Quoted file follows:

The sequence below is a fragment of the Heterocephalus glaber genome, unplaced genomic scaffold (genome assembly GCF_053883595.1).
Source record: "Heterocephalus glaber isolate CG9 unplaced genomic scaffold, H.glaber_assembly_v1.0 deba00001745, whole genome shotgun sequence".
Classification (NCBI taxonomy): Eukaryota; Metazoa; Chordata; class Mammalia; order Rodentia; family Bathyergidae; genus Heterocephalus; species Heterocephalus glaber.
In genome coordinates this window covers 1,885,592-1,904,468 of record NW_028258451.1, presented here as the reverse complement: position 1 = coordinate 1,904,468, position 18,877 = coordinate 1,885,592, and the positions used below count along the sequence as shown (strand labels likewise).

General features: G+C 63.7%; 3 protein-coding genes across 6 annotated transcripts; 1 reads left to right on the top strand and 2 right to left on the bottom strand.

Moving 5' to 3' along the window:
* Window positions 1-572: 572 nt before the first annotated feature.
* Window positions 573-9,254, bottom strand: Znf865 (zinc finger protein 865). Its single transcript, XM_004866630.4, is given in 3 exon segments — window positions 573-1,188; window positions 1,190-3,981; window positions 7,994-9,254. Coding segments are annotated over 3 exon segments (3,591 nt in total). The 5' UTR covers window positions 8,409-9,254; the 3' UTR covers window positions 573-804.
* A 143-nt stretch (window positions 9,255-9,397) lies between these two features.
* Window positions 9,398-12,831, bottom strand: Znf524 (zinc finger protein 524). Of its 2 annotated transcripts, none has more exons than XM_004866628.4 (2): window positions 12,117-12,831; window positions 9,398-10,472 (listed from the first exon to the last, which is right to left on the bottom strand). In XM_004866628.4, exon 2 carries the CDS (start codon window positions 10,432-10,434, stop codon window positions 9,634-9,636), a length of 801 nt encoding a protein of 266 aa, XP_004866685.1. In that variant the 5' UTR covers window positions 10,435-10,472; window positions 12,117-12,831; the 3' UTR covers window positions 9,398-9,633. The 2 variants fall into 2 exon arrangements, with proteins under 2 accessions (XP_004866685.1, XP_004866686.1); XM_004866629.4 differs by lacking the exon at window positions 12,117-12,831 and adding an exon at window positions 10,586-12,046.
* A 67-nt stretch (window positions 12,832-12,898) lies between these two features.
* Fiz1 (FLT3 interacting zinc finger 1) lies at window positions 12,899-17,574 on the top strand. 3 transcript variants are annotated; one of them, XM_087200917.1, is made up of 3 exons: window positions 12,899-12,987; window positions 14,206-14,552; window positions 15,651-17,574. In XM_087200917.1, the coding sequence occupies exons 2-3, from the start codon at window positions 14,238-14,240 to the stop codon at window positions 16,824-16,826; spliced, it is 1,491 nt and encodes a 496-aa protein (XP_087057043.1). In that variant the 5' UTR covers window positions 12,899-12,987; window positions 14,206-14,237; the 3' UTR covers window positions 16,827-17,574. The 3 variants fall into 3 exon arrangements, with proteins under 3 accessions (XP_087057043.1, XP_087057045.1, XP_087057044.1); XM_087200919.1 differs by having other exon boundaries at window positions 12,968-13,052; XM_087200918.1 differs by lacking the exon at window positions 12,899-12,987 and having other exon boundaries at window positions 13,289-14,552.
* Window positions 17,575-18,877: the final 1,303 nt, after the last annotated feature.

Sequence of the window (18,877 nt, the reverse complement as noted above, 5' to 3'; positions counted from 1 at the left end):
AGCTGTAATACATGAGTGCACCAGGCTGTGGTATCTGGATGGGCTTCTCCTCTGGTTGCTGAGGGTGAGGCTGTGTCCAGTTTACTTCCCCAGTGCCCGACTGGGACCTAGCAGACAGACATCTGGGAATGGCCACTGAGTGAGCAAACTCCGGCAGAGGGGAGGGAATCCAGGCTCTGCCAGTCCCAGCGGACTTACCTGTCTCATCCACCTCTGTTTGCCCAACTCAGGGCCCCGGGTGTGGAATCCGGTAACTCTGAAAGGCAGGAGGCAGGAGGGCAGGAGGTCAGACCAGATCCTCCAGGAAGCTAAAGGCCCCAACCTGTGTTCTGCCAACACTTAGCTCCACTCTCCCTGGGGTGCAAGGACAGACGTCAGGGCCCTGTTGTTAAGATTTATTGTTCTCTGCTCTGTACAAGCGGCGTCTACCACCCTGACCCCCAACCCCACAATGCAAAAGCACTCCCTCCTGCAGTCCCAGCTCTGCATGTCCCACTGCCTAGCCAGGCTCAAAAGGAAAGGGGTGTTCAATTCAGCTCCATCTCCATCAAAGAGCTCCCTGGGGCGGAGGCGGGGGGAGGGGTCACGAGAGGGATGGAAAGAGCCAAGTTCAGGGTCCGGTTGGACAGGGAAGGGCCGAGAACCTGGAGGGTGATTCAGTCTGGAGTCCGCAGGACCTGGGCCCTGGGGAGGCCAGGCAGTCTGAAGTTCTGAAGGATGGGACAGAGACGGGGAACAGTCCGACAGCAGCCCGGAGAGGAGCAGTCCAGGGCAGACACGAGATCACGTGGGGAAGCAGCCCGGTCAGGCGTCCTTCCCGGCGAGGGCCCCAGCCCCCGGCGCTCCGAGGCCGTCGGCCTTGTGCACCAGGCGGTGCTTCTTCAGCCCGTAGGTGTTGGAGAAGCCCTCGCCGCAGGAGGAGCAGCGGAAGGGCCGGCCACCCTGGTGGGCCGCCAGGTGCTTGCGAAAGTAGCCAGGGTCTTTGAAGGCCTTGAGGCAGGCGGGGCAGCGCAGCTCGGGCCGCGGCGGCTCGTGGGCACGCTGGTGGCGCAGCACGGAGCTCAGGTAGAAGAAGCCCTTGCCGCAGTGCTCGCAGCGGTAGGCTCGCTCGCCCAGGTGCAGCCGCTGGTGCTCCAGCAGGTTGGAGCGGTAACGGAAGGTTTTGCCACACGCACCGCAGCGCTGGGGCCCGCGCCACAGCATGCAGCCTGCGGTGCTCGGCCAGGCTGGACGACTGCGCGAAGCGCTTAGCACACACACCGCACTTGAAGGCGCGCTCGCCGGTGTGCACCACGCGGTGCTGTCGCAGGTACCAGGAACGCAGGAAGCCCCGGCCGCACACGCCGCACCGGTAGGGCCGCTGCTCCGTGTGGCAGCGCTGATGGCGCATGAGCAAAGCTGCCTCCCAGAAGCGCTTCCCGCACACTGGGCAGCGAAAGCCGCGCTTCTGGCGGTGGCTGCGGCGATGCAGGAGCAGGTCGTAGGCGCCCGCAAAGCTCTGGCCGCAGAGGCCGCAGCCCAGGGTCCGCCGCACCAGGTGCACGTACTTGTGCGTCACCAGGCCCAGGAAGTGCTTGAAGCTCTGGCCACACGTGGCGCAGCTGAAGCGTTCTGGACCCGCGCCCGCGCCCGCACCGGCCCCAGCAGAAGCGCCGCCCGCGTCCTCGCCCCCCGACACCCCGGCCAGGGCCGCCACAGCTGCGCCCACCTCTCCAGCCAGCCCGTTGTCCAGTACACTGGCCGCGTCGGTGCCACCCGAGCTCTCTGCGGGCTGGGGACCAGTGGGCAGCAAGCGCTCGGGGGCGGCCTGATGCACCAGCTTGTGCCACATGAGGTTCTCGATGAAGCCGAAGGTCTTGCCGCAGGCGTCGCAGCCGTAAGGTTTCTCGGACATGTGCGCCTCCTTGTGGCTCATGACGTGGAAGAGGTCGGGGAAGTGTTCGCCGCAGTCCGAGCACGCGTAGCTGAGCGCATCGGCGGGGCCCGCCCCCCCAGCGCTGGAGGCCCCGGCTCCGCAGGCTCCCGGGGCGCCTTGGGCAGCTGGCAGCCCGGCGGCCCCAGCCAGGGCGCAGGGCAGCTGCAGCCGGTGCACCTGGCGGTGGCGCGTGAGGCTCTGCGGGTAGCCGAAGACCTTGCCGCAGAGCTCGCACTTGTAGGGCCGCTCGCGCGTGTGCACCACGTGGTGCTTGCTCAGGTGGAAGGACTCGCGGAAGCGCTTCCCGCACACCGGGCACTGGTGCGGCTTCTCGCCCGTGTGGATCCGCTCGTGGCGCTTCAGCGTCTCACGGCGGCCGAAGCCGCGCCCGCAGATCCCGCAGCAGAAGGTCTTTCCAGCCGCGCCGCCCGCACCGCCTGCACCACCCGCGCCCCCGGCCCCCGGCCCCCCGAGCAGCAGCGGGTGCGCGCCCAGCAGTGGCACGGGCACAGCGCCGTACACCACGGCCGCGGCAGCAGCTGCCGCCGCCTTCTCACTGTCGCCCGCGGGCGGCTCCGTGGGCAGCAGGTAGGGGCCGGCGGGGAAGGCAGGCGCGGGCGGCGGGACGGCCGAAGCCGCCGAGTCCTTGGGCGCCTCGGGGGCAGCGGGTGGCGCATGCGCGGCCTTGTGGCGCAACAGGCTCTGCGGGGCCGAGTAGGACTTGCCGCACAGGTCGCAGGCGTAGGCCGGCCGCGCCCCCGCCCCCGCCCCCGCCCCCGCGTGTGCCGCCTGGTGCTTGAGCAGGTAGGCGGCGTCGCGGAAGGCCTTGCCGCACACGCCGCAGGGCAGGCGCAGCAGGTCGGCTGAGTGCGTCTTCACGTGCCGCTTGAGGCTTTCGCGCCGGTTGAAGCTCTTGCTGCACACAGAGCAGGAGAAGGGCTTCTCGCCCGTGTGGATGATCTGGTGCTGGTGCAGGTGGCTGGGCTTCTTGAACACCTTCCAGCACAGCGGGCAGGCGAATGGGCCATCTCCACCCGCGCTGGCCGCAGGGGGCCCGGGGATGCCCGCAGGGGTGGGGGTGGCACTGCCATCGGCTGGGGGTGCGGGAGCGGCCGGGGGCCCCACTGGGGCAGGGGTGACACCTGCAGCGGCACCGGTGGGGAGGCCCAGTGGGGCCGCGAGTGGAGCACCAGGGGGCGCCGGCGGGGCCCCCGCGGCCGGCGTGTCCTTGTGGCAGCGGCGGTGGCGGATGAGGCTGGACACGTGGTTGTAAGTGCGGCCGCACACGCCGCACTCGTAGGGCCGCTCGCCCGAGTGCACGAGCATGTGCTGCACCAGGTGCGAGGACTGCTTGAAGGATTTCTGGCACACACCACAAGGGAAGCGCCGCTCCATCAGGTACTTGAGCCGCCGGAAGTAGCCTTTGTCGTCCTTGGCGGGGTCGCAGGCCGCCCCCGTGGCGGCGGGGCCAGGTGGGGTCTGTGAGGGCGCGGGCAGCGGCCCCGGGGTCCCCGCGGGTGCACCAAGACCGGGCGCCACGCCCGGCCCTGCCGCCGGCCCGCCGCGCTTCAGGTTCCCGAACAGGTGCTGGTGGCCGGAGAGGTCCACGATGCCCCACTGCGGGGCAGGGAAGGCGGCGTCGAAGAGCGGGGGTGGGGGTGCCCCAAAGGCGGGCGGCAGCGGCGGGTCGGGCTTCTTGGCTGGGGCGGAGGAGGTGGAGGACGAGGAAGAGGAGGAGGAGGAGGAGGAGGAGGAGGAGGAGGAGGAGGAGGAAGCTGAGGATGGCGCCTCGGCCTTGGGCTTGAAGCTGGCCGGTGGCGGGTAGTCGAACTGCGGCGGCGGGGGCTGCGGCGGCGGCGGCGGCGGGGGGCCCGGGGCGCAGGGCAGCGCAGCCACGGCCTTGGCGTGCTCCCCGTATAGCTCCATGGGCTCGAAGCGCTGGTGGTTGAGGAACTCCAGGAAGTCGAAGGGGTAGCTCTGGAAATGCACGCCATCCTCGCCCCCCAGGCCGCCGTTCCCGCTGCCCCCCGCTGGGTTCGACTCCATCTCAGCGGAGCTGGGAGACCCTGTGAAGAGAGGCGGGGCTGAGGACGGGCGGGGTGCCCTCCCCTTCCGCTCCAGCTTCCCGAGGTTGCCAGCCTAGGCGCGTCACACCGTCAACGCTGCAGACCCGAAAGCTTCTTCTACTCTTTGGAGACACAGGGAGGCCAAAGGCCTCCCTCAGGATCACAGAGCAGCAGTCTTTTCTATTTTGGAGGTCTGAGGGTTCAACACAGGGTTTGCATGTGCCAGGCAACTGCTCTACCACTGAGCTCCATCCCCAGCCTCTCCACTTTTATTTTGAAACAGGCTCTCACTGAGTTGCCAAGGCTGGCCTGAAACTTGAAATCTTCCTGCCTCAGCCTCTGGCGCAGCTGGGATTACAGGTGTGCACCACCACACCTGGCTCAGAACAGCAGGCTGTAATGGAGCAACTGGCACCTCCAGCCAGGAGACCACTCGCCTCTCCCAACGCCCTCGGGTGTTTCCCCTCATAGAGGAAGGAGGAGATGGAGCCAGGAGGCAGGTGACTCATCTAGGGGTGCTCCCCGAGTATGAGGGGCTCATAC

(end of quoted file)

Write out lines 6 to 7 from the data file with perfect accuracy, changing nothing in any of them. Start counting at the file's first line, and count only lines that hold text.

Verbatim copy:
Moving 5' to 3' along the window:
* Window positions 1-572: 572 nt before the first annotated feature.